[Oct 15, 2018] Systemd as doord interface for cars ;-) by Nico Schottelius

Highly recommended!
Notable quotes:
"... Let's say every car manufacturer recently discovered a new technology named "doord", which lets you open up car doors much faster than before. It only takes 0.05 seconds, instead of 1.2 seconds on average. So every time you open a door, you are much, much faster! ..."
"... Unfortunately though, sometimes doord does not stop the engine. Or if it is cold outside, it stops the ignition process, because it takes too long. Doord also changes the way how your navigation system works, because that is totally related to opening doors ..."
Oct 15, 2018 | blog.ungleich.ch

Let's say every car manufacturer recently discovered a new technology named "doord", which lets you open up car doors much faster than before. It only takes 0.05 seconds, instead of 1.2 seconds on average. So every time you open a door, you are much, much faster!

Many of the manufacturers decide to implement doord, because the company providing doord makes it clear that it is beneficial for everyone. And additional to opening doors faster, it also standardises things. How to turn on your car? It is the same now everywhere, it is not necessarily to look for the keyhole anymore.

Unfortunately though, sometimes doord does not stop the engine. Or if it is cold outside, it stops the ignition process, because it takes too long. Doord also changes the way how your navigation system works, because that is totally related to opening doors, but leads to some users being unable to navigate, which is accepted as collateral damage. In the end, you at least have faster door opening and a standard way to turn on the car. Oh, and if you are in a traffic jam and have to restart the engine often, it will stop restarting it after several times, because that's not what you are supposed to do. You can open the engine hood and tune that setting though, but it will be reset once you buy a new car.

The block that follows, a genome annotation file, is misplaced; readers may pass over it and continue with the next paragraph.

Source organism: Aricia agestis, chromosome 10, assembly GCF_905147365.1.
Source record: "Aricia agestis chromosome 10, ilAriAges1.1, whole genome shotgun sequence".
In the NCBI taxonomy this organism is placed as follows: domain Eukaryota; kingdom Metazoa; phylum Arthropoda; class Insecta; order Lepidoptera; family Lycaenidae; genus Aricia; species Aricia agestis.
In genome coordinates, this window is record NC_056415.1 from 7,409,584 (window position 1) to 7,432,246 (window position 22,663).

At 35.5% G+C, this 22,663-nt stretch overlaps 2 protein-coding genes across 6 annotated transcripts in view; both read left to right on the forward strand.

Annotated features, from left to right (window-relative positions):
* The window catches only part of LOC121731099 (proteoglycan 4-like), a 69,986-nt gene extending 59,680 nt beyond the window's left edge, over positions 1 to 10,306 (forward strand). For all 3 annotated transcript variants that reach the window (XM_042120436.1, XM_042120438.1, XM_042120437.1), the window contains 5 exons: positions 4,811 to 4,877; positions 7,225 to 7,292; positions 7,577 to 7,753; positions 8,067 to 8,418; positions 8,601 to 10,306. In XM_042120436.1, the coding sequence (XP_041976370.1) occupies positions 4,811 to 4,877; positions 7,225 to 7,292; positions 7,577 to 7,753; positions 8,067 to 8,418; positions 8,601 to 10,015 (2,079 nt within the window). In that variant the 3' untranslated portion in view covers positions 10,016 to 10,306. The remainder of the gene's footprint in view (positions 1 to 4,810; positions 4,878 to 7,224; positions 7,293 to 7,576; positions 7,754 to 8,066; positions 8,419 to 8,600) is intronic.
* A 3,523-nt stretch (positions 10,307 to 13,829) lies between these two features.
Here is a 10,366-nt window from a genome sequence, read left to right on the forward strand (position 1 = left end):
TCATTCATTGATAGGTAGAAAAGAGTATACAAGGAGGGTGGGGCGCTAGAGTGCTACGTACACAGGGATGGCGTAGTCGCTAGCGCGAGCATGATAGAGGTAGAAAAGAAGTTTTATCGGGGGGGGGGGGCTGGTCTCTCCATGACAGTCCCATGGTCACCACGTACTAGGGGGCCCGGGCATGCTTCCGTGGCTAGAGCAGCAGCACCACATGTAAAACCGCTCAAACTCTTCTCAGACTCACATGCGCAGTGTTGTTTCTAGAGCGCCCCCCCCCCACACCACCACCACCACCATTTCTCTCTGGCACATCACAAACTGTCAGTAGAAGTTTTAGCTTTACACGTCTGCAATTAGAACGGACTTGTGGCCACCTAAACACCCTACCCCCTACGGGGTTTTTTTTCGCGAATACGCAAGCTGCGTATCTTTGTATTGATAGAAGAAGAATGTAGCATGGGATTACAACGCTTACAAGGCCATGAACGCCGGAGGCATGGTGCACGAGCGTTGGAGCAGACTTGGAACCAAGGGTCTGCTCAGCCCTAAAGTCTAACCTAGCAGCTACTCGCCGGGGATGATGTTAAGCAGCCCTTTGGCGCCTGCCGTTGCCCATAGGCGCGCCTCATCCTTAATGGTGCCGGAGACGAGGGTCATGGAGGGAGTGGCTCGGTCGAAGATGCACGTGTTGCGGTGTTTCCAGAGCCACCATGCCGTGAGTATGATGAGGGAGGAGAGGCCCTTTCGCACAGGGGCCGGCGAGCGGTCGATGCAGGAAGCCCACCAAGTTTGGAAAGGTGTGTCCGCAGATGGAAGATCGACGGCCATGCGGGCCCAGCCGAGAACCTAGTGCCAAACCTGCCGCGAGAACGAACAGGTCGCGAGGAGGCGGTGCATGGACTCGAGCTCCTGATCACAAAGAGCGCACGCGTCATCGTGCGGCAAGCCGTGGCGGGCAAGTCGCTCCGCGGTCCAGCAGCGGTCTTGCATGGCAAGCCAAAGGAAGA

[Oct 15, 2018] Future History of Init Systems

Oct 15, 2018 | linux.slashdot.org

AntiSol ( 1329733 ) , Saturday August 29, 2015 @03:52PM ( #50417111 )

Re:Approaching the Singularity ( Score: 4 , Funny)

Future History of Init Systems

Future History of Init Systems
  • 2015: systemd becomes default boot manager in debian.
  • 2017: "complete, from-scratch rewrite" [jwz.org]. In order to not have to maintain backwards compatibility, project is renamed to system-e.
  • 2019: debut of systemf, absorbtion of other projects including alsa, pulseaudio, xorg, GTK, and opengl.
  • 2021: systemg maintainers make the controversial decision to absorb The Internet Archive. Systemh created as a fork without Internet Archive.
  • 2022: systemi, a fork of systemf focusing on reliability and minimalism becomes default debian init system.
  • 2028: systemj, a complete, from-scratch rewrite is controversial for trying to reintroduce binary logging. Consensus is against the systemj devs as sysadmins remember the great systemd logging bug of 2017 unkindly. Systemj project is eventually abandoned.
  • 2029: systemk codebase used as basis for a military project to create a strong AI, known as "project skynet". Software behaves paradoxically and project is terminated.
  • 2033: systeml - "system lean" - a "back to basics", from-scratch rewrite, takes off on several server platforms, boasting increased reliability. systemm, "system mean", a fork, used in security-focused distros.
  • 2117: critical bug discovered in the long-abandoned but critical and ubiquitous system-r project. A new project, system-s, is announced to address shortcomings in the hundred-year-old codebase. A from-scratch rewrite begins.
  • 2142: systemu project, based on a derivative of systemk, introduces "Artificially intelligent init system which will shave 0.25 seconds off your boot time and absolutely definitely will not subjugate humanity". Millions die. The survivors declare "thou shalt not make an init system in the likeness of the human mind" as their highest law.
  • 2147: systemv - a collection of shell scripts written around a very simple and reliable PID 1 introduced, based on the brand new religious doctrines of "keep it simple, stupid" and "do one thing, and do it well". People's computers start working properly again, something few living people can remember. Wyld Stallyns release their 94th album. Everybody lives in peace and harmony.

[Oct 15, 2018] I honestly, seriously sometimes wonder if systemd is Skynet... or, a way for Skynet to 'waken'.